I infer from you terse reply that the decay is seen in the imaginary part of the eigen-value. It becomes an exponential decay of the state amplitudes. Yes?Hermitian operators always have real eigenvalues. Non-Hermitian operators can have complex eigenvalues. The evolution of an eigenstate of the Hamiltonian is ~exp(-iEt) where E is the energy. If E is complex, there could be a decay.
Yes, imaginary eigenvalues mean that the probability of finding the particle decreases exponentially with time (decay). However, you should keep in mind that this is an approximate way to study decays. In this approach the probability is not conserved and the evolution is non-unitary, which contradicts basic postulates of quantum mechanics.I infer from you terse reply that the decay is seen in the imaginary part of the eigen-value. It becomes an exponential decay of the state amplitudes. Yes?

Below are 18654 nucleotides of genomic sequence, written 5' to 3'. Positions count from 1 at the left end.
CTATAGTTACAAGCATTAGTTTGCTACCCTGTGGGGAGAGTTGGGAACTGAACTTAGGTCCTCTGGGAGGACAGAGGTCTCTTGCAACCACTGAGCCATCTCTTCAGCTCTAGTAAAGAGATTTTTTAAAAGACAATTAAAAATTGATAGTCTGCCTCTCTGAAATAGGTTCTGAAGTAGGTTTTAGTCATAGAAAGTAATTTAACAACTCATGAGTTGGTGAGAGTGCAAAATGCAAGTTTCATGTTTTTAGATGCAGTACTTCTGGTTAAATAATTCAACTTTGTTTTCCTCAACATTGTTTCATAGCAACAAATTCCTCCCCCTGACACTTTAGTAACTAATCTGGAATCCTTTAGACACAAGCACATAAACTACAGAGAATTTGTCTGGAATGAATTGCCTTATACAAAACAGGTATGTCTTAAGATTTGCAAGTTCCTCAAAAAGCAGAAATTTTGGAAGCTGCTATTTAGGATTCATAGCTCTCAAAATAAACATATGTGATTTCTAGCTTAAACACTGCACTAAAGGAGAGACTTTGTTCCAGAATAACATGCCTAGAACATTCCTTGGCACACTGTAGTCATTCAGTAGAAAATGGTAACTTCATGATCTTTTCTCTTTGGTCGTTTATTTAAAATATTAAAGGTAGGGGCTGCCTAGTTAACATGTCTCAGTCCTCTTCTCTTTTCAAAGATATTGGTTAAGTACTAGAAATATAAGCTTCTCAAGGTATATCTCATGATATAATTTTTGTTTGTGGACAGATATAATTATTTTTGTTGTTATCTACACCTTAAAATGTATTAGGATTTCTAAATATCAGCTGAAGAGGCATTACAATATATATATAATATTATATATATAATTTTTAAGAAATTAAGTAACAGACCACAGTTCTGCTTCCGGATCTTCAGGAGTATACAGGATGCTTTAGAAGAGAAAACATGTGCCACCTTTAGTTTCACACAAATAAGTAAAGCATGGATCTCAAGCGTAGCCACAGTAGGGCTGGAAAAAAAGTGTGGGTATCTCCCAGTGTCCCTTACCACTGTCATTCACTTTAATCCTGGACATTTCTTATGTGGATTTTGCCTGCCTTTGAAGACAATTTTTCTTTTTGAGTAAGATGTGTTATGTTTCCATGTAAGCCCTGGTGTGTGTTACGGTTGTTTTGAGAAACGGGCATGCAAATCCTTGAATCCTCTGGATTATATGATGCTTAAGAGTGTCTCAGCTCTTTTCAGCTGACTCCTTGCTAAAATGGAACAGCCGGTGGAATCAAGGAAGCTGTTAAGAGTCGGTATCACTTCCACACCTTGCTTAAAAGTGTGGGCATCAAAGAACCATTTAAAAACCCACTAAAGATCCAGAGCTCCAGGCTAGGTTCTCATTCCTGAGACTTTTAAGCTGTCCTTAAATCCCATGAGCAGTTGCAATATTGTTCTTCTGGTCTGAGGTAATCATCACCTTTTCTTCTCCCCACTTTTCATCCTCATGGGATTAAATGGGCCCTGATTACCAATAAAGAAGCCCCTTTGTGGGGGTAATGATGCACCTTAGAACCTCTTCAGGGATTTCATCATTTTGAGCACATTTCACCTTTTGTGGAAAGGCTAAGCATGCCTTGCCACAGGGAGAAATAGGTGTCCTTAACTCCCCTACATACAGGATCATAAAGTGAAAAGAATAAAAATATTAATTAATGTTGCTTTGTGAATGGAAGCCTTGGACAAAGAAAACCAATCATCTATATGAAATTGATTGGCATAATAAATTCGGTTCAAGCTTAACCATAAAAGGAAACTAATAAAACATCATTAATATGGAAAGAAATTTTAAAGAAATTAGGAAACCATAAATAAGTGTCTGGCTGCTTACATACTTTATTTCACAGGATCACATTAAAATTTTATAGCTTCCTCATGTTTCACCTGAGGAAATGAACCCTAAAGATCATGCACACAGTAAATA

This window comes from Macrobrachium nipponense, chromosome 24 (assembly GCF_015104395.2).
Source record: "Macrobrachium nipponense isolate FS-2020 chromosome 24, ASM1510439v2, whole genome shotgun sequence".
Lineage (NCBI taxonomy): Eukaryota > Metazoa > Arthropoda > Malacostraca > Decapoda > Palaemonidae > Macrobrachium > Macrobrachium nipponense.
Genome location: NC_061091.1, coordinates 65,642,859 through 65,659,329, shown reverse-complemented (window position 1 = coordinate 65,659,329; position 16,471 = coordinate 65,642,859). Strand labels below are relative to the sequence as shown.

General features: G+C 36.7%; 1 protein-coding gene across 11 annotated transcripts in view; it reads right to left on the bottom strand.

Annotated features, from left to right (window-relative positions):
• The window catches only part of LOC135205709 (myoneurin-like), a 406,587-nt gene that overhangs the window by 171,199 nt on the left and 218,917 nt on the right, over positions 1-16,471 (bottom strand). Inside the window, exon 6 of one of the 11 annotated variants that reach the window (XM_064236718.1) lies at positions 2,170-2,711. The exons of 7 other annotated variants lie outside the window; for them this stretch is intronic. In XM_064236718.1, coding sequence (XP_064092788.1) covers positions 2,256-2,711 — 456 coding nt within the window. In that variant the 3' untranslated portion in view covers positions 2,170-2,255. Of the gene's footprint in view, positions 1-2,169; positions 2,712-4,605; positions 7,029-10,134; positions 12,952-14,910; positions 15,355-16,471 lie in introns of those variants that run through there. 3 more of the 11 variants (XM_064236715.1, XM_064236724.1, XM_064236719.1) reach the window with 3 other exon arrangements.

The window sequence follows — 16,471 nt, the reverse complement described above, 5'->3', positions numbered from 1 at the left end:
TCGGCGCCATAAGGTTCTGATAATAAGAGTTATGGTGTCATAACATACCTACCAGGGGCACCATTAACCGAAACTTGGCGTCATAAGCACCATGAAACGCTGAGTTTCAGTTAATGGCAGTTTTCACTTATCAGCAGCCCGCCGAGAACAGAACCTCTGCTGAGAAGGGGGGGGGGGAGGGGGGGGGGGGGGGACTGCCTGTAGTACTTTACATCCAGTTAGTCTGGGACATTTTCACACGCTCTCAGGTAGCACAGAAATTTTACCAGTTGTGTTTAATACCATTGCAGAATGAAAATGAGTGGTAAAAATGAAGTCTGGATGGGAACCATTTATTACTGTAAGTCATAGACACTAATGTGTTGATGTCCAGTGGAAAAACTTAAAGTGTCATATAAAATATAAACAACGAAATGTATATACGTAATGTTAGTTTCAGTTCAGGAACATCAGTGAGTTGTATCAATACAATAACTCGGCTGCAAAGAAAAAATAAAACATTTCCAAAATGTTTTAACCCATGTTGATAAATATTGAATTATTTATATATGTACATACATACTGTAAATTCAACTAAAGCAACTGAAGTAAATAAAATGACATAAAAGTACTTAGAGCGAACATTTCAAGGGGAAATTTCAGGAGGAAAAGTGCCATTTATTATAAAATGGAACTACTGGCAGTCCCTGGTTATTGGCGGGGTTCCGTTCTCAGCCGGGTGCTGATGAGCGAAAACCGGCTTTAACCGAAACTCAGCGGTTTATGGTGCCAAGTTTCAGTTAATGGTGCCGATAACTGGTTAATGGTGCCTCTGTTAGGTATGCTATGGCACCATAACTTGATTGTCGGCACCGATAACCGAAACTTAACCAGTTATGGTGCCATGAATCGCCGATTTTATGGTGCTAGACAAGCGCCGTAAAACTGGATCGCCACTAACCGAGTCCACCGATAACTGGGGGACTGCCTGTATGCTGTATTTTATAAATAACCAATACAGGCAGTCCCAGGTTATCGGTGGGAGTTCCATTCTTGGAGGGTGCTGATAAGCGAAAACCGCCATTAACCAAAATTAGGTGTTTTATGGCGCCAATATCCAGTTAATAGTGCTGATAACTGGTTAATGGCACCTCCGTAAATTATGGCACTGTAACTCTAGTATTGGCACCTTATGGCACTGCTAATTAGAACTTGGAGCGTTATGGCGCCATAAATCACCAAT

very cool. ThanksYes, imaginary eigenvalues mean that the probability of finding the particle decreases exponentially with time (decay). However, you should keep in mind that this is an approximate way to study decays. In this approach the probability is not conserved and the evolution is non-unitary, which contradicts basic postulates of quantum mechanics.
If you want to have a rigorous model of decays, you'll need to form a bigger Hilbert space, which includes states of both unstable particle and its decay products. In this Hilbert space the decay can be described by a Hermitian Hamiltonian and unitary time evolution operator. The total probability will be conserved, as required. The decreasing probability of finding the particle will be compensated by increasing probability of finding decay products.